Originally Published 2011-09-24 00:00:00 Published on Sep 24, 2011
India's decision to allow corporates to borrow yuan denominated loans is guided by many factors. There is a big demand for Yuan loans from companies who are importing equipment and machinery from China for infrastructure development.
Access to Yuan loans:  A wise decision
The finance ministry last week allowed Indian companies to access Yuan denominated loans from Chinese banks within certain limits. This decision has deeper economic and strategic implications for India. Overall, the decision to allow companies to access Yuan loans flows from the larger agreement among the BRIC nations in Sanya, a resort town in Southern China, earlier this year when it was decided that that these economies would start lending to each other in local currencies and conduct a part of their trade in domestic currency. This was seen as a small but significant step towards deepening cooperation among BRIC economies which are progressively increasing their share of the world output. In purchase power parity terms emerging economies are well over 50% of the global output. The decision to start trading in each others' currency also partly flows from a concern that the dollar and euro may experience far greater volatility as the western economies decline over the medium to long term.

India's decision to allow corporates to borrow yuan denominated loans is guided by many factors. One, of course, there is a big demand for Yuan loans from companies who are importing equipment and machinery from China for infrastructure development. The Chairman of IDFC Rajiv Lal told FE that many infrastructure companies would want to borrow in Yaun if given good terms.

The finance ministry's timing was guided by another important factor. At present, a lot of foreign loans to Indian companies come from the European banks. Given that the Eurozone is in deep crises some of these loans from European banks could dry up. This had happened when the financial contagion had spread to Europe after the Wall Street meltdown in 2008. In fact net debt inflows from the West had collapsed by over 80% in 2008-09.

By opening the Yaun loan window the government is only ensuring that the lendable pool of foreign loans to Indian corporate does not shrink. This is a short term imperative to ensure adequate credit supply to businesses in India.

The new Yuan window has many possibilities. The RBI will soon come up with further guidelines and conditions under which companies could borrow from the Chinese banks which are evidently very keen to lend.

For instance for loans from international financial institutions, the current norm is companies have to borrow within an interest rate ceiling of 500 basis point above LIBOR (for five year plus maturity). Typically, infrastructure loans are necessarily of longer maturity and not many Indian banks are able to meet this need because of asset-liability mismatch.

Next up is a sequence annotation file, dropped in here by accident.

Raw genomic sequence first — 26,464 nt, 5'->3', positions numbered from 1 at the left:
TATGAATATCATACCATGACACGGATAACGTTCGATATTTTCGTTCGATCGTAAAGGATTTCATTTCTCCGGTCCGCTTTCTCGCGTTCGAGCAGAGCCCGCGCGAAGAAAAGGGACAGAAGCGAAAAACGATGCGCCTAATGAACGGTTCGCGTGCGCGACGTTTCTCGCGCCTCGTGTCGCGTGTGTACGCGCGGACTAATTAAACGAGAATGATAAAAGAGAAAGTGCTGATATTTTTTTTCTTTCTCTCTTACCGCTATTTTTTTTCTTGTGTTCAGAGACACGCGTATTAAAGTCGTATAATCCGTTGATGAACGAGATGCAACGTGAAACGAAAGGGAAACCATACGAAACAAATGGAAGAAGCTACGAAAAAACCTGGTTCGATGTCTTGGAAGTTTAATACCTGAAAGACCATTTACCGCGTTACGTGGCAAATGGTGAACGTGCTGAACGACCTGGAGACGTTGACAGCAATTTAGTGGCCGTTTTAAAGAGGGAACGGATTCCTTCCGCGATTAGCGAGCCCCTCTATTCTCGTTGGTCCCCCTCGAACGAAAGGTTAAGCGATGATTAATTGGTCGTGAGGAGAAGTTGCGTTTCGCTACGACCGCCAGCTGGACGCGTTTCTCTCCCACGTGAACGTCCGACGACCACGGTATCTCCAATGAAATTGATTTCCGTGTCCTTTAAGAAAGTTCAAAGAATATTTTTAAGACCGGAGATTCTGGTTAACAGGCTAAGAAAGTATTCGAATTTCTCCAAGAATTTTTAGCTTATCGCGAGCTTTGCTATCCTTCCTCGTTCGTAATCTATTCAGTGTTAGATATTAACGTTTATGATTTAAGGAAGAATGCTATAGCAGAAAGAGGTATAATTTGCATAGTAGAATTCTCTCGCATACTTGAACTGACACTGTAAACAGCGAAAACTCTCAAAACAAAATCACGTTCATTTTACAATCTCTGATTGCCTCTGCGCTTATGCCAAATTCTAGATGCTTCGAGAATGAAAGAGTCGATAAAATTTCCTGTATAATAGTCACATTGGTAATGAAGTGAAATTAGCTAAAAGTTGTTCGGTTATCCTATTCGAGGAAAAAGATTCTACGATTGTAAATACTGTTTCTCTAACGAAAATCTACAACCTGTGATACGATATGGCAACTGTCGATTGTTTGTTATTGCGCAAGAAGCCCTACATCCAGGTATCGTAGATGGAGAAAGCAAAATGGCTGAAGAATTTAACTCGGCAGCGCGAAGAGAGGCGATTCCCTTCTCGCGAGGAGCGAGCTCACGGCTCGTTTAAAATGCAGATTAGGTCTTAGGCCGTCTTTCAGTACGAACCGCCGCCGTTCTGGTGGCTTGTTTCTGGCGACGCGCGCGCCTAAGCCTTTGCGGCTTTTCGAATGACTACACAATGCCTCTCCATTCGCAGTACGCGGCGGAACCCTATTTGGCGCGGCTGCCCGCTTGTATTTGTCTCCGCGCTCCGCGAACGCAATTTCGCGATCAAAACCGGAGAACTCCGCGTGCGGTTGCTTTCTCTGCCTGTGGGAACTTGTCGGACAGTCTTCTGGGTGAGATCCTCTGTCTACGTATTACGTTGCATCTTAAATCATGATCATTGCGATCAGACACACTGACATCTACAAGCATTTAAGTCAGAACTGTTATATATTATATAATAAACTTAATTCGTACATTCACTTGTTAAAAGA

The RBI will have to come up with a similar benchmark for the Yuan loans from Chinese banks. Since it may be difficult to find the equivalent of LIBOR in China the RBI may simply put an overall interest rate ceiling. Typically, a large size company with AAA rating accesses foreign loan(5 year plus) at an overall rate of 10% which also covers hedging risks. This is about 150 basis points cheaper than a domestic rupee loan.

The RBI could insist on a similar interest rate (with exchange risk covered) for Indian corporate wanting to borrow from the Chinese banks. Since China is very keen on progressively internationalizing its currency, the People's Bank of China( Central Bank) may issue guidelines to their commercial banks to lend to Indian companies at very attractive rates which also cover the exchange risk.

At present the Yuan is on a partial float and the extent of appreciation of Yuan is pretty much decided by the Chinese government from time to time. The Chinese Central Bank could therefore also informally give an exchange risk assurance to Indian borrowers. For instance an Indian company borrowing from a Chinese bank could get a reasonable assurance that that over the five year tenure of the loan the Yuan would appreciate no more than 10 per cent against the dollar. In short, there could be some certainty about the exchange rate movement. This is possible in a managed float, whatever market purists may say about it.

In any case, the exchange rate markets have baffled purists with their irrational behavior in recent years. How else do you explain the Japanese Yen strengthening even as its economy is in unmistakable long term stagnation. The dollar also strengthens as the US economy shows clear signs of long term stagnation. All such contradictions are explained away by market experts with a simple and convenient terminolgy i.e flight to safety! Humans have a natural fear of the unknown. A known path, as represented by euro or dollar, gives comfort and a feeling of flight to safety, even if it is leading up to some cul de sac. All financial market players are part of this herd which wants the comfort of the well trodden path. After all, they are only human!

However, a time also comes when the bottom up market dynamics throws an alternative, like the dollar decisively replaced the pound after the first world war when the British economy was tottering on the brink of bankruptcy. By then America had clearly emerged as a net financier of UK and the rest of Europe. And mind you, that shift had happened in the age of merchantalism when free cross border trade was still a distant dream. Is it any surprise that accusations and counter-accusations of merchantalism are resurfacing today?

Courtesy: The Indian Express
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